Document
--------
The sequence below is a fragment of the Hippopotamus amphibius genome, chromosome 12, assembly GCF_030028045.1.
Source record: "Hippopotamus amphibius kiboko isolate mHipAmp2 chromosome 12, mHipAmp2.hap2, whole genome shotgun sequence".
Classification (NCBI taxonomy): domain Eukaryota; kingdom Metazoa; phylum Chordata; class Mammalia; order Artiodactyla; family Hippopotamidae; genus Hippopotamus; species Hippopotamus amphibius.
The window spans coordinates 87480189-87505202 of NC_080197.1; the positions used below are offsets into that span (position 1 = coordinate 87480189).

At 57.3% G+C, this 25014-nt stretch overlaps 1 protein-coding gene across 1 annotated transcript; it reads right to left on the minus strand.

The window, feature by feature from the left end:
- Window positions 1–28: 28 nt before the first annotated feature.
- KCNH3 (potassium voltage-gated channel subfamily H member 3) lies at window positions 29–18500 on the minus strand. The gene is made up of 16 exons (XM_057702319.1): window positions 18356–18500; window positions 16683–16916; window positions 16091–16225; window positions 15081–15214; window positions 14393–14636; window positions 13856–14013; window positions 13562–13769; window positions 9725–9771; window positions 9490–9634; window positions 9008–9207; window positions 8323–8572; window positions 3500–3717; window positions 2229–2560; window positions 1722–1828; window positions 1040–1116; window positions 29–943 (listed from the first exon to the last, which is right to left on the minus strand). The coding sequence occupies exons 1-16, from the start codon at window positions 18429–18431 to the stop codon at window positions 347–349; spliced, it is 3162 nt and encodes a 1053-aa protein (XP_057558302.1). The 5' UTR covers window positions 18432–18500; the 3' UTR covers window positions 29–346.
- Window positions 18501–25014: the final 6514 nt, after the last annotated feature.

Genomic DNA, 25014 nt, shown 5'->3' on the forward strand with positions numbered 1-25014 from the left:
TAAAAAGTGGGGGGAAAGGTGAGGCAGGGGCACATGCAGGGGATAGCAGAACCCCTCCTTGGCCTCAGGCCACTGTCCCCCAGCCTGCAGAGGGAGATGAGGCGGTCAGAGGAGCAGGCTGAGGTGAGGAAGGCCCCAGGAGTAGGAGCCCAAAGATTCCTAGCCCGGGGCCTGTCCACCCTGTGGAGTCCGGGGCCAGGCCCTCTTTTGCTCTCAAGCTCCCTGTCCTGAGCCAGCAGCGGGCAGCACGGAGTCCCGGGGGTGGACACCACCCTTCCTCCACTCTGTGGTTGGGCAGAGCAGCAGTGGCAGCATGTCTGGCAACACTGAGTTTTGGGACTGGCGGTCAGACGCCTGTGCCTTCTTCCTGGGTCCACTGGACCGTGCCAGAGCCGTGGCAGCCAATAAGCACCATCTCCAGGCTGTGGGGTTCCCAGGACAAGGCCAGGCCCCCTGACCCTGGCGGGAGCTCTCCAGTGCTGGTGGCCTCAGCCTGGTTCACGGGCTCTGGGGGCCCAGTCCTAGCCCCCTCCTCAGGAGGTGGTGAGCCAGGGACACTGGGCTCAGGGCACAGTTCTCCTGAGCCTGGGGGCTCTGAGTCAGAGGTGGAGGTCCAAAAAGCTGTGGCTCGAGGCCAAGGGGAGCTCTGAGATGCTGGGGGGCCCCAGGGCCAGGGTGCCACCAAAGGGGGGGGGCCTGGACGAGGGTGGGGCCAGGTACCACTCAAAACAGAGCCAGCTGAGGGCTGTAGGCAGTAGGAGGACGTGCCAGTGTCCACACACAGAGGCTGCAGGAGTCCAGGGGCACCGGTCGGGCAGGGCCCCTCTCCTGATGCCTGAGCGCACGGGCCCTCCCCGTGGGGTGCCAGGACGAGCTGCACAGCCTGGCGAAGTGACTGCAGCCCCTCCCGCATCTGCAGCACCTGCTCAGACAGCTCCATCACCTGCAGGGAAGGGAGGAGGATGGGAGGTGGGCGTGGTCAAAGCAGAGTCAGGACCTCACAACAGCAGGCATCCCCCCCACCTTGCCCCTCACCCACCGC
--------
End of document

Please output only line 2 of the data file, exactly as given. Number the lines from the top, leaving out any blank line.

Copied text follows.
Source record: "Hippopotamus amphibius kiboko isolate mHipAmp2 chromosome 12, mHipAmp2.hap2, whole genome shotgun sequence".